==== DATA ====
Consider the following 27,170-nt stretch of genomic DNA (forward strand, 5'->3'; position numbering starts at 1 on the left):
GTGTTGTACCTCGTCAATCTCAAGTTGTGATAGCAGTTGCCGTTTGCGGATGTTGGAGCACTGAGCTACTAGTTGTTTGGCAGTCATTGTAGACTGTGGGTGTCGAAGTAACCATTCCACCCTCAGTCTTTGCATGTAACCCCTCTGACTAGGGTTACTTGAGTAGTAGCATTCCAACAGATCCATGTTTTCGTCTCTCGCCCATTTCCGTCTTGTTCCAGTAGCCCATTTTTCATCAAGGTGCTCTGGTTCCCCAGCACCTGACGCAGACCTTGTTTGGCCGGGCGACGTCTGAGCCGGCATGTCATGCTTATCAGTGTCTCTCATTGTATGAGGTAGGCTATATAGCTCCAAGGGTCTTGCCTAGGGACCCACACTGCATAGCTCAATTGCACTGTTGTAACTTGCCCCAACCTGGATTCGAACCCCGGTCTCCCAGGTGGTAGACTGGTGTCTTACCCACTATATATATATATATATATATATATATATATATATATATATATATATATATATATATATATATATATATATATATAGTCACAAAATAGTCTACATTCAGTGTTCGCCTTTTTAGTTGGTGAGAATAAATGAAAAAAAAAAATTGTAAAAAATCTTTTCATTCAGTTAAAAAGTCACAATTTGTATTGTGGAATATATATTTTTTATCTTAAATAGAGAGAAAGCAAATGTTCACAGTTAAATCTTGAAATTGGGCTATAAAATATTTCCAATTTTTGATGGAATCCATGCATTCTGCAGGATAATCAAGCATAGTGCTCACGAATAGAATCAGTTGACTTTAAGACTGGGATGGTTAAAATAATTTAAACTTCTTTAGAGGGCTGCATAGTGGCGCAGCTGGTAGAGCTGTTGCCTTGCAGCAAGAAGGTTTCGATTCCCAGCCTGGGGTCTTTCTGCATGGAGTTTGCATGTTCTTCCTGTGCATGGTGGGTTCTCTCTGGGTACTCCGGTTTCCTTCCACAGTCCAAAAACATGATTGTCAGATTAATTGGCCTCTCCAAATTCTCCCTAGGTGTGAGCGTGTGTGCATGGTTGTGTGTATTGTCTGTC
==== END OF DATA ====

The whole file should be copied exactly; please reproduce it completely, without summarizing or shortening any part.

Consider the following 27,170-nt stretch of genomic DNA (forward strand, 5'->3'; position numbering starts at 1 on the left):
GTGTTGTACCTCGTCAATCTCAAGTTGTGATAGCAGTTGCCGTTTGCGGATGTTGGAGCACTGAGCTACTAGTTGTTTGGCAGTCATTGTAGACTGTGGGTGTCGAAGTAACCATTCCACCCTCAGTCTTTGCATGTAACCCCTCTGACTAGGGTTACTTGAGTAGTAGCATTCCAACAGATCCATGTTTTCGTCTCTCGCCCATTTCCGTCTTGTTCCAGTAGCCCATTTTTCATCAAGGTGCTCTGGTTCCCCAGCACCTGACGCAGACCTTGTTTGGCCGGGCGACGTCTGAGCCGGCATGTCATGCTTATCAGTGTCTCTCATTGTATGAGGTAGGCTATATAGCTCCAAGGGTCTTGCCTAGGGACCCACACTGCATAGCTCAATTGCACTGTTGTAACTTGCCCCAACCTGGATTCGAACCCCGGTCTCCCAGGTGGTAGACTGGTGTCTTACCCACTATATATATATATATATATATATATATATATATATATATATATATATATATATATATATATATATATATATATATAGTCACAAAATAGTCTACATTCAGTGTTCGCCTTTTTAGTTGGTGAGAATAAATGAAAAAAAAAAATTGTAAAAAATCTTTTCATTCAGTTAAAAAGTCACAATTTGTATTGTGGAATATATATTTTTTATCTTAAATAGAGAGAAAGCAAATGTTCACAGTTAAATCTTGAAATTGGGCTATAAAATATTTCCAATTTTTGATGGAATCCATGCATTCTGCAGGATAATCAAGCATAGTGCTCACGAATAGAATCAGTTGACTTTAAGACTGGGATGGTTAAAATAATTTAAACTTCTTTAGAGGGCTGCATAGTGGCGCAGCTGGTAGAGCTGTTGCCTTGCAGCAAGAAGGTTTCGATTCCCAGCCTGGGGTCTTTCTGCATGGAGTTTGCATGTTCTTCCTGTGCATGGTGGGTTCTCTCTGGGTACTCCGGTTTCCTTCCACAGTCCAAAAACATGATTGTCAGATTAATTGGCCTCTCCAAATTCTCCCTAGGTGTGAGCGTGTGTGCATGGTTGTGTGTATTGTCTGTC